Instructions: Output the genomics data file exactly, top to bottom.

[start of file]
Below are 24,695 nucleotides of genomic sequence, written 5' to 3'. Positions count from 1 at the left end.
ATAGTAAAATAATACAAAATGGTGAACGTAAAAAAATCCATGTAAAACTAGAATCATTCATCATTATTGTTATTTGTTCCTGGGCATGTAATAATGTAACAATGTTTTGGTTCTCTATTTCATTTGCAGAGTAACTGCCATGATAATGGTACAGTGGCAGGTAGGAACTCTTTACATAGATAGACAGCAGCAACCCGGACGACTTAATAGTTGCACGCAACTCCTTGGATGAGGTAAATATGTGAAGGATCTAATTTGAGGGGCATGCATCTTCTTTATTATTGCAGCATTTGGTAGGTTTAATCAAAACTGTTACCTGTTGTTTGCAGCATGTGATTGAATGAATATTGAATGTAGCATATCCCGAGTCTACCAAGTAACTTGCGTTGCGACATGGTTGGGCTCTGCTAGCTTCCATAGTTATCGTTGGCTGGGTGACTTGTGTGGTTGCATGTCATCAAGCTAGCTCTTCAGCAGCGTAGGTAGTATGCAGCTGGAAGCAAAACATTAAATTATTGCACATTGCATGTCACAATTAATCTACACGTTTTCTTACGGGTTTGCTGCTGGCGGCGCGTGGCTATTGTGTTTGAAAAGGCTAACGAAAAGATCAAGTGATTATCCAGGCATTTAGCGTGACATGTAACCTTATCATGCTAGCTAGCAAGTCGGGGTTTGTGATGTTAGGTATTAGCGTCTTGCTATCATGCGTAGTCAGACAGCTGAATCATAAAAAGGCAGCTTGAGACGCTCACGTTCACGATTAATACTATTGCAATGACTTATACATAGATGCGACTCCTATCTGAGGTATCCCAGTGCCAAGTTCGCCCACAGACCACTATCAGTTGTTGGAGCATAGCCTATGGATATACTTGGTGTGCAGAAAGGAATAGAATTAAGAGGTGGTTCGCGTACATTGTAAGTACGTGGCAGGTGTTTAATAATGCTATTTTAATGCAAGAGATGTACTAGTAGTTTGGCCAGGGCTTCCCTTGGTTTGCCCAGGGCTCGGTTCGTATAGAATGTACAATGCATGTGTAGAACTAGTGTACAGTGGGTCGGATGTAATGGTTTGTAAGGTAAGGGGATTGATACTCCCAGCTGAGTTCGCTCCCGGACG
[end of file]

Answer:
Below are 24,695 nucleotides of genomic sequence, written 5' to 3'. Positions count from 1 at the left end.
ATAGTAAAATAATACAAAATGGTGAACGTAAAAAAATCCATGTAAAACTAGAATCATTCATCATTATTGTTATTTGTTCCTGGGCATGTAATAATGTAACAATGTTTTGGTTCTCTATTTCATTTGCAGAGTAACTGCCATGATAATGGTACAGTGGCAGGTAGGAACTCTTTACATAGATAGACAGCAGCAACCCGGACGACTTAATAGTTGCACGCAACTCCTTGGATGAGGTAAATATGTGAAGGATCTAATTTGAGGGGCATGCATCTTCTTTATTATTGCAGCATTTGGTAGGTTTAATCAAAACTGTTACCTGTTGTTTGCAGCATGTGATTGAATGAATATTGAATGTAGCATATCCCGAGTCTACCAAGTAACTTGCGTTGCGACATGGTTGGGCTCTGCTAGCTTCCATAGTTATCGTTGGCTGGGTGACTTGTGTGGTTGCATGTCATCAAGCTAGCTCTTCAGCAGCGTAGGTAGTATGCAGCTGGAAGCAAAACATTAAATTATTGCACATTGCATGTCACAATTAATCTACACGTTTTCTTACGGGTTTGCTGCTGGCGGCGCGTGGCTATTGTGTTTGAAAAGGCTAACGAAAAGATCAAGTGATTATCCAGGCATTTAGCGTGACATGTAACCTTATCATGCTAGCTAGCAAGTCGGGGTTTGTGATGTTAGGTATTAGCGTCTTGCTATCATGCGTAGTCAGACAGCTGAATCATAAAAAGGCAGCTTGAGACGCTCACGTTCACGATTAATACTATTGCAATGACTTATACATAGATGCGACTCCTATCTGAGGTATCCCAGTGCCAAGTTCGCCCACAGACCACTATCAGTTGTTGGAGCATAGCCTATGGATATACTTGGTGTGCAGAAAGGAATAGAATTAAGAGGTGGTTCGCGTACATTGTAAGTACGTGGCAGGTGTTTAATAATGCTATTTTAATGCAAGAGATGTACTAGTAGTTTGGCCAGGGCTTCCCTTGGTTTGCCCAGGGCTCGGTTCGTATAGAATGTACAATGCATGTGTAGAACTAGTGTACAGTGGGTCGGATGTAATGGTTTGTAAGGTAAGGGGATTGATACTCCCAGCTGAGTTCGCTCCCGGACG